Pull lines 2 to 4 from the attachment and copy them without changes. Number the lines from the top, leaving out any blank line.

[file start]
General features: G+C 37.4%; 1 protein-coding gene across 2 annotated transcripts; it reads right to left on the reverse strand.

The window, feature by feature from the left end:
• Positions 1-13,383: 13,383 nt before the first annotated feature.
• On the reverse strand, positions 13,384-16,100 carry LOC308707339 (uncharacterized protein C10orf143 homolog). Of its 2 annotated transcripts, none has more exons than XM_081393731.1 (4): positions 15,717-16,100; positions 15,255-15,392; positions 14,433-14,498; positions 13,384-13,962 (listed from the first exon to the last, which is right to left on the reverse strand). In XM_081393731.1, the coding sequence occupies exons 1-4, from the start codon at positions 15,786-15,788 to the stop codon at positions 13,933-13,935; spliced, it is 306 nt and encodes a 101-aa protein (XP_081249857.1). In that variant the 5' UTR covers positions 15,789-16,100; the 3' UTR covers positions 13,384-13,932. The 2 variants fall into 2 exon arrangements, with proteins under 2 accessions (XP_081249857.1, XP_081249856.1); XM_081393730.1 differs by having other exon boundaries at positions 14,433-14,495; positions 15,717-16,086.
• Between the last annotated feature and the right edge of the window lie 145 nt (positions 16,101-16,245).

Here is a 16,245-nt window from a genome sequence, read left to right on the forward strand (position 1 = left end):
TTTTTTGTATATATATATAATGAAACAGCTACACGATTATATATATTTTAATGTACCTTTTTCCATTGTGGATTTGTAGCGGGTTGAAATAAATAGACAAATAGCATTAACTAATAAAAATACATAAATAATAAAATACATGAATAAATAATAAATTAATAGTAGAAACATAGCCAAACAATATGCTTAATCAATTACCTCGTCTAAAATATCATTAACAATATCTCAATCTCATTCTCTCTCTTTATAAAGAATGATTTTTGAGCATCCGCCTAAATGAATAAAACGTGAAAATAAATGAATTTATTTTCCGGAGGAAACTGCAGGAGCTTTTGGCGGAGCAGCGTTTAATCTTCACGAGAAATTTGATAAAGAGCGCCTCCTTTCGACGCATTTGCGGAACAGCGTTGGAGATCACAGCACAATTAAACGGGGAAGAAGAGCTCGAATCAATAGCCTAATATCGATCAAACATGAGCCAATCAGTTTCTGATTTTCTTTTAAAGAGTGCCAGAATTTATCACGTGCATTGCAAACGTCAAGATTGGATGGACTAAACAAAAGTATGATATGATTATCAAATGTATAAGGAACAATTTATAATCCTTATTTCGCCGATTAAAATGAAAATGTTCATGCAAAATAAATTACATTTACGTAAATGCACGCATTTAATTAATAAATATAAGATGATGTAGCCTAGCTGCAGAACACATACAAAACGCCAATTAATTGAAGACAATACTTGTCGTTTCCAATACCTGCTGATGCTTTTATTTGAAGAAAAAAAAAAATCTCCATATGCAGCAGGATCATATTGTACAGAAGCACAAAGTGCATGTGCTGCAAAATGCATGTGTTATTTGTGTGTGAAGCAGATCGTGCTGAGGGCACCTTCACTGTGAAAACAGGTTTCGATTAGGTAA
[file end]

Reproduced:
The window, feature by feature from the left end:
• Positions 1-13,383: 13,383 nt before the first annotated feature.
• On the reverse strand, positions 13,384-16,100 carry LOC308707339 (uncharacterized protein C10orf143 homolog). Of its 2 annotated transcripts, none has more exons than XM_081393731.1 (4): positions 15,717-16,100; positions 15,255-15,392; positions 14,433-14,498; positions 13,384-13,962 (listed from the first exon to the last, which is right to left on the reverse strand). In XM_081393731.1, the coding sequence occupies exons 1-4, from the start codon at positions 15,786-15,788 to the stop codon at positions 13,933-13,935; spliced, it is 306 nt and encodes a 101-aa protein (XP_081249857.1). In that variant the 5' UTR covers positions 15,789-16,100; the 3' UTR covers positions 13,384-13,932. The 2 variants fall into 2 exon arrangements, with proteins under 2 accessions (XP_081249857.1, XP_081249856.1); XM_081393730.1 differs by having other exon boundaries at positions 14,433-14,495; positions 15,717-16,086.